Home > Economy > Irish economy boosted by 24% rise in business start-ups

Irish economy boosted by 24% rise in business start-ups

Written by Robert McHugh, on 2nd Jun 2015. Posted in Economy

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Figures released today by Vision-net.ie show that business start-ups rose by 24% and insolvencies dropped by 38% in May, compared to the same period last year.

There were 3,653 company and business start-ups recorded (or 135 each day) for May, a 24% rise on the same month in 2014. An estimated 59% of all new registered business names were sole traderships.
 
According to the figures, the most popular industries were professional services, accounting for almost 30% of all company start-ups (up 35% on May 2014); wholesale and retail (10% of start-ups); and social and personal services (9%). Construction and hospitality start-ups rose by 15% and 27% year-on-year, respectively.
 
Furthermore, Dublin, Cork and Galway are the most popular counties in Ireland for new business, with the capital home to 699, or 50%, of all new company start-ups established in May. Limerick and Cork proved more attractive places to do business in May 2015 than the same period last year, with a 71% and 32% rise in new start-ups (145 and 48 new businesses], respectively.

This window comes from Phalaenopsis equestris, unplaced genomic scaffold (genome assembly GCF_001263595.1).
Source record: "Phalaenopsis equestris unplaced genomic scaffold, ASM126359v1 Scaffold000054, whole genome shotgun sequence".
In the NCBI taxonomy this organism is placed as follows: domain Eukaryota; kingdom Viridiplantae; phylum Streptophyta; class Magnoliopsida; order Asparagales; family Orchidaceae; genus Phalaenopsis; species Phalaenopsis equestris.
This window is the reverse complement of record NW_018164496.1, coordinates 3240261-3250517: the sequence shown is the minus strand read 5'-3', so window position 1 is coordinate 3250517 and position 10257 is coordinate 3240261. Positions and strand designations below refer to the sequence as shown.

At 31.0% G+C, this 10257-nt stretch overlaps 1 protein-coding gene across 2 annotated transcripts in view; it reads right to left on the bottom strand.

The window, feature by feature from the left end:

The figures also show that insolvencies fell by 38% compared to the same period last year, to 79. Dublin accounted for just over half of all insolvencies (40), followed by Galway (8) and Limerick (5). Counties Carlow, Kerry, Laois, Leitrim, Mayo, Westmeath, Wicklow, Kilkenny, Offaly and Roscommon reported no insolvencies.  
 
Managing Director of Vision-net.ie, Christine Cullen said, "Our data is highlighting growing numbers of new businesses opening up and established businesses becoming less vulnerable to collapse. This increase in start-ups at one end and the decrease in business failures at the other, indicates that a natural balance and normality is starting to return to the Irish economy.

Furthermore, the increasing popularity of locations outside of Dublin, like Limerick and Cork, for new start-ups indicate that business environments are now becoming less hostile outside the capital city. It bodes well for a resurgence within our regional business centres."

Source: www.businessworld.ie
 

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